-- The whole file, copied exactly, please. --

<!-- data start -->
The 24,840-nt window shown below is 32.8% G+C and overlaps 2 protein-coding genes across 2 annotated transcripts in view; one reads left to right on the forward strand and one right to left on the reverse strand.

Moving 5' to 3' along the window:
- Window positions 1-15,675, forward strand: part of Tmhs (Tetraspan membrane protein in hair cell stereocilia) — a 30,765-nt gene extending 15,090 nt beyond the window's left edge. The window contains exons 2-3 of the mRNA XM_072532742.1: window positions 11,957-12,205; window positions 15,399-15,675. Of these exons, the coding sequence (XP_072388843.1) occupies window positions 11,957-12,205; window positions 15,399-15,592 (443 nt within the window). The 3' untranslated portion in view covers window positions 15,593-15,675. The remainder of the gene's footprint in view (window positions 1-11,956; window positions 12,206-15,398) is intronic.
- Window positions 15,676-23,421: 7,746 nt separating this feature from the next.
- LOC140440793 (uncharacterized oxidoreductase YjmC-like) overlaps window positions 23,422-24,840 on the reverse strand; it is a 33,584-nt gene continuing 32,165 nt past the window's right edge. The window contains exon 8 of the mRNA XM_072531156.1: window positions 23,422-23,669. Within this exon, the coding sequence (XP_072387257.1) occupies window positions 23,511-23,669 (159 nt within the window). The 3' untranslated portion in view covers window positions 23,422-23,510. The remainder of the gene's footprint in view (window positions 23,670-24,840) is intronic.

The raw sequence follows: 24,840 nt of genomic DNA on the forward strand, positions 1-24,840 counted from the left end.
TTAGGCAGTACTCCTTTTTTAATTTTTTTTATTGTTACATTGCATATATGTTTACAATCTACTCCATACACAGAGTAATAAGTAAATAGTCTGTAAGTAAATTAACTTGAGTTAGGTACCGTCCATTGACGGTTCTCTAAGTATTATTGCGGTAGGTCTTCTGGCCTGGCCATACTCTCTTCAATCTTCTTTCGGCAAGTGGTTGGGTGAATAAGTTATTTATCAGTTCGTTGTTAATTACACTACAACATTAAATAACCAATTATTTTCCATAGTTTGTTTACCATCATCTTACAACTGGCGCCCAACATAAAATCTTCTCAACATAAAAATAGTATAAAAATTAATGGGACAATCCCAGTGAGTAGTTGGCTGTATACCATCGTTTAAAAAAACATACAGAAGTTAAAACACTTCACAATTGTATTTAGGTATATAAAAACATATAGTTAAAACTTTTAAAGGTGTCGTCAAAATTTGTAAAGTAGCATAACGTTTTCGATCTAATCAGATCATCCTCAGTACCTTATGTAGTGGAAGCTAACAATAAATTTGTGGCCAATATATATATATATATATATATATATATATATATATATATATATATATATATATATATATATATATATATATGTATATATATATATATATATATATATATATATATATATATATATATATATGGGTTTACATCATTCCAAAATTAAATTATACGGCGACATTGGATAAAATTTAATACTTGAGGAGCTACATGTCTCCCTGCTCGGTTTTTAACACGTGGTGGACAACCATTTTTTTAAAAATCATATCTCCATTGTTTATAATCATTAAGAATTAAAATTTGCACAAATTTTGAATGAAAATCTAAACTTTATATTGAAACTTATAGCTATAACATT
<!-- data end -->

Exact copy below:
The 24,840-nt window shown below is 32.8% G+C and overlaps 2 protein-coding genes across 2 annotated transcripts in view; one reads left to right on the forward strand and one right to left on the reverse strand.

Moving 5' to 3' along the window:
- Window positions 1-15,675, forward strand: part of Tmhs (Tetraspan membrane protein in hair cell stereocilia) — a 30,765-nt gene extending 15,090 nt beyond the window's left edge. The window contains exons 2-3 of the mRNA XM_072532742.1: window positions 11,957-12,205; window positions 15,399-15,675. Of these exons, the coding sequence (XP_072388843.1) occupies window positions 11,957-12,205; window positions 15,399-15,592 (443 nt within the window). The 3' untranslated portion in view covers window positions 15,593-15,675. The remainder of the gene's footprint in view (window positions 1-11,956; window positions 12,206-15,398) is intronic.
- Window positions 15,676-23,421: 7,746 nt separating this feature from the next.
- LOC140440793 (uncharacterized oxidoreductase YjmC-like) overlaps window positions 23,422-24,840 on the reverse strand; it is a 33,584-nt gene continuing 32,165 nt past the window's right edge. The window contains exon 8 of the mRNA XM_072531156.1: window positions 23,422-23,669. Within this exon, the coding sequence (XP_072387257.1) occupies window positions 23,511-23,669 (159 nt within the window). The 3' untranslated portion in view covers window positions 23,422-23,510. The remainder of the gene's footprint in view (window positions 23,670-24,840) is intronic.

The raw sequence follows: 24,840 nt of genomic DNA on the forward strand, positions 1-24,840 counted from the left end.
TTAGGCAGTACTCCTTTTTTAATTTTTTTTATTGTTACATTGCATATATGTTTACAATCTACTCCATACACAGAGTAATAAGTAAATAGTCTGTAAGTAAATTAACTTGAGTTAGGTACCGTCCATTGACGGTTCTCTAAGTATTATTGCGGTAGGTCTTCTGGCCTGGCCATACTCTCTTCAATCTTCTTTCGGCAAGTGGTTGGGTGAATAAGTTATTTATCAGTTCGTTGTTAATTACACTACAACATTAAATAACCAATTATTTTCCATAGTTTGTTTACCATCATCTTACAACTGGCGCCCAACATAAAATCTTCTCAACATAAAAATAGTATAAAAATTAATGGGACAATCCCAGTGAGTAGTTGGCTGTATACCATCGTTTAAAAAAACATACAGAAGTTAAAACACTTCACAATTGTATTTAGGTATATAAAAACATATAGTTAAAACTTTTAAAGGTGTCGTCAAAATTTGTAAAGTAGCATAACGTTTTCGATCTAATCAGATCATCCTCAGTACCTTATGTAGTGGAAGCTAACAATAAATTTGTGGCCAATATATATATATATATATATATATATATATATATATATATATATATATATATATATATATATATATATATATGTATATATATATATATATATATATATATATATATATATATATATATATATGGGTTTACATCATTCCAAAATTAAATTATACGGCGACATTGGATAAAATTTAATACTTGAGGAGCTACATGTCTCCCTGCTCGGTTTTTAACACGTGGTGGACAACCATTTTTTTAAAAATCATATCTCCATTGTTTATAATCATTAAGAATTAAAATTTGCACAAATTTTGAATGAAAATCTAAACTTTATATTGAAACTTATAGCTATAACATT